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June 2018

34 Years of Iconic Stories

Sandra Taylor retires from government service after more than three decades of telling, preserving and cherishing some of our most seminal historical moments.

by Alvin Benn
Sandy Taylor admires likenesses of civil rights marchers at an interpretive center in Lowndes County. Taylor has retired as superintendent of three important sites after a long career with the federal government. 
Federal workers at times find themselves putting up with snide remarks from those who denigrate their efforts.

Sandra Taylor hasn’t had that problem because her administrative abilities and big smile made her a hit wherever she went during a circuitous career that led to important promotions around the country.

Those days are behind her now because she has retired after 34 years with the federal government, working her way up the ladder from a student co-op intern in 1984 to positions with the U.S. Forest Service, the National Park Service and the Grand Canyon National Park.
Taylor has overseen operations at federal facilities dealing with backgrounds on civil rights and voting rights histories in Alabama’s Black Belt region.

During her "twilight" years as a Park Service official, she was the superintendent at historic facilities involving Tuskegee Institute, the Tuskegee Airmen and the Selma to Montgomery Trail.

One of her most memorable assignments was overseeing development, construction and opening of Hangar 2 at the Tuskegee National Historic Site.

Each assignment involved important responsibilities, and she handled all three of her duties with aplomb.

If her job wasn’t a tourism whirlwind, it was something akin to it because it seemed the world was always watching Alabama.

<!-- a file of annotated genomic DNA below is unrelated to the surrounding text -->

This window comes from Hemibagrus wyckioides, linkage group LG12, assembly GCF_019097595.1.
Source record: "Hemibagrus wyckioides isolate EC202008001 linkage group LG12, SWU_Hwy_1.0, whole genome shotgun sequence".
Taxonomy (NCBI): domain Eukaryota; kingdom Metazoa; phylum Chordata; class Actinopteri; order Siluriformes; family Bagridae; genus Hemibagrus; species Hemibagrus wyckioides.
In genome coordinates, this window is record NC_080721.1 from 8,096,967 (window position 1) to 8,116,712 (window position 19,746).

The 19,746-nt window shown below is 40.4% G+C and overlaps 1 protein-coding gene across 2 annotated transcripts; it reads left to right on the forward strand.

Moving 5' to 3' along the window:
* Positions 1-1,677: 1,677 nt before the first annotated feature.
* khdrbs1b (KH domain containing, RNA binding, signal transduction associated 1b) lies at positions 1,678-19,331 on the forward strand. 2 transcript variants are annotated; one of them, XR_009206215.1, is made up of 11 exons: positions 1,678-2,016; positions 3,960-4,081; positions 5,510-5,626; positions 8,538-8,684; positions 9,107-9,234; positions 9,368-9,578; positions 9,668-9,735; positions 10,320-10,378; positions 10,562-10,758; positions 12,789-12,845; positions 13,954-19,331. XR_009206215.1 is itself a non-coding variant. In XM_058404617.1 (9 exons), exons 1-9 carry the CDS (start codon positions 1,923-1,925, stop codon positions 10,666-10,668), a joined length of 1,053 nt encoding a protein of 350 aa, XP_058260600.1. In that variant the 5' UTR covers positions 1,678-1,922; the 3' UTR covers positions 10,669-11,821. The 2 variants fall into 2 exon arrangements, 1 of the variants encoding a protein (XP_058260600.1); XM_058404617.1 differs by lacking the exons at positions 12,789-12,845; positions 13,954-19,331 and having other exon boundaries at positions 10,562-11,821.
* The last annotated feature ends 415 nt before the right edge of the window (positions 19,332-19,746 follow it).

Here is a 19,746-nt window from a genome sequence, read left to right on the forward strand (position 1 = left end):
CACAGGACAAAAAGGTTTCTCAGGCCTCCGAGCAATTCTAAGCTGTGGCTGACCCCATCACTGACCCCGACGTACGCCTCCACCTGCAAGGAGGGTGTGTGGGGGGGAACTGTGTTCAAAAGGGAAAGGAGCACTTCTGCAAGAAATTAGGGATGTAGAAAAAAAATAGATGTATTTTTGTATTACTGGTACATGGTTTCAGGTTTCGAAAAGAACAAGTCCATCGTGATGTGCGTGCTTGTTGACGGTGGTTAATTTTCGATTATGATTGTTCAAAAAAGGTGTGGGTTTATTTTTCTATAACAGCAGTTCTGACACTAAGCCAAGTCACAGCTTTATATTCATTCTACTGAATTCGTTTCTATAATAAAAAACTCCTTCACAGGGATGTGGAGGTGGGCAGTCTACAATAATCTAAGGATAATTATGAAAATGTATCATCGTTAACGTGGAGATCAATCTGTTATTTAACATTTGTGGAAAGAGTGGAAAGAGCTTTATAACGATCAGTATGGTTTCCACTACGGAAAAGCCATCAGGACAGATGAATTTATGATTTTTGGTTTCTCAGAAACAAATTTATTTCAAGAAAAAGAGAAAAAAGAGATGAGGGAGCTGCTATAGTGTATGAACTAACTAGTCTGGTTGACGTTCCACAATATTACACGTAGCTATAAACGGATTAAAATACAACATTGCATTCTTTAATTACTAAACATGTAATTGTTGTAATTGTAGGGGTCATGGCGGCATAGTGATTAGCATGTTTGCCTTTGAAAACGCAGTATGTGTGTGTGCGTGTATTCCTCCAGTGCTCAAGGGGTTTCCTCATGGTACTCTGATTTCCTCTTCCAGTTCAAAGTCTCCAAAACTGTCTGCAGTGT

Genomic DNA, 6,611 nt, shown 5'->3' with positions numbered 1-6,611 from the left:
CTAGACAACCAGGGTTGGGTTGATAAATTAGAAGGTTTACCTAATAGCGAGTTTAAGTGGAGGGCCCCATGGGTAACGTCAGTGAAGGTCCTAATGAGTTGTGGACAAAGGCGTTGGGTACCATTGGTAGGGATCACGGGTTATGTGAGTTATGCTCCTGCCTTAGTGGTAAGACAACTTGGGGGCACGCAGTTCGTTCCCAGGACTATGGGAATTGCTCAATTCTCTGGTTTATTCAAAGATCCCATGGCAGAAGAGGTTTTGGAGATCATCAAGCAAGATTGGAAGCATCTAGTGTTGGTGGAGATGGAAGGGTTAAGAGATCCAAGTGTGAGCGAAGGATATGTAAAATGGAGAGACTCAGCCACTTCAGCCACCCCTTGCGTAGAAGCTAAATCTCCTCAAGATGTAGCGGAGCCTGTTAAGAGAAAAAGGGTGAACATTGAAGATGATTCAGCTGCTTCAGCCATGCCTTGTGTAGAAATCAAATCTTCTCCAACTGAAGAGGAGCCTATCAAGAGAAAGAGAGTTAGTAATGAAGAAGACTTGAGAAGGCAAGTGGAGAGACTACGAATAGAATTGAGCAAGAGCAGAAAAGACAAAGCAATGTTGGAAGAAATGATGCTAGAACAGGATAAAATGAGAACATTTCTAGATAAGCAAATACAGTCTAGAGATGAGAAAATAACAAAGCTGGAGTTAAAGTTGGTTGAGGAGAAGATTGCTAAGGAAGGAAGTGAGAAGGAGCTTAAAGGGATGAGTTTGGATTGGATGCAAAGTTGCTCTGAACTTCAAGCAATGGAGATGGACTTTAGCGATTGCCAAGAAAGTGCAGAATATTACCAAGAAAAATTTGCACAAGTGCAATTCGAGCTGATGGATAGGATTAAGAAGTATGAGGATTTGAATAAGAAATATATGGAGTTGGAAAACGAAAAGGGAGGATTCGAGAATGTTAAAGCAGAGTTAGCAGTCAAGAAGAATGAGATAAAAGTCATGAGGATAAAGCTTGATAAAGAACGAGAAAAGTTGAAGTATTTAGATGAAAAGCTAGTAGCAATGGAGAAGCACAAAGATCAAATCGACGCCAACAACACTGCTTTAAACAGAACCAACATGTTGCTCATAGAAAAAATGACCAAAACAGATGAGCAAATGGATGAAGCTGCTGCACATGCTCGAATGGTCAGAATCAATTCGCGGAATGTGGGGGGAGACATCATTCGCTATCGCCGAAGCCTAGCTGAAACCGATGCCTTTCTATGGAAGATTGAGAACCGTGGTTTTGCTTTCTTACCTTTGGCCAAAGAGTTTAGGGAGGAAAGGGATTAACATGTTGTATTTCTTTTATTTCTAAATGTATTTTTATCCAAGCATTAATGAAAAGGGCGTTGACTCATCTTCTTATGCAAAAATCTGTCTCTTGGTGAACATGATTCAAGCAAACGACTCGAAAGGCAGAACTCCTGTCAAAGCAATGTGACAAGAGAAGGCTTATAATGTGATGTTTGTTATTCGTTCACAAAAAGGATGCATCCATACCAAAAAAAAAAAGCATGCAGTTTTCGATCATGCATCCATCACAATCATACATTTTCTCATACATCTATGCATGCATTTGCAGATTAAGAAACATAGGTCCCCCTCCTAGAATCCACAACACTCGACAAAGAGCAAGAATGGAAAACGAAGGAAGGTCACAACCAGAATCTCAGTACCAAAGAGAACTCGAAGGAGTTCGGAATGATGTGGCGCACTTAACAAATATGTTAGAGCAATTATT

One of the biggest events during her years in Alabama occurred in downtown Selma when then-President Barack Obama arrived to help mark the 50th anniversary of the Selma-to-Montgomery march.
A photo of a disabled civil rights activist who walked the entire 54 miles of the march. 
A crowd, estimated at over 100,000, clogged the streets in little Selma where spectators roared each time someone of importance got up and moved to the podium to make speeches.

"We were way, way back in the crowd when he (Obama) arrived," Taylor said. "It was amazing to see all the celebrities around us. It must have been like what my parents felt in the famous 1963 march on Washington."

Taylor is a history buff and familiar with events in a state that always seems to be involved in something interesting or politically controversial.

Her supervisory tenure in the region only lasted eight years, but it was filled with interesting developments.

"I always seemed to feel as if I was at a circus, but I turned out to be a part of it – not somebody in the stands watching," she said, as she broke into a big grin.

Her job was far from cushy because at any time her every move could come under scrutiny from upper-level bureaucrats. The pressure had to have taken its toll whenever Selma was in the spotlight.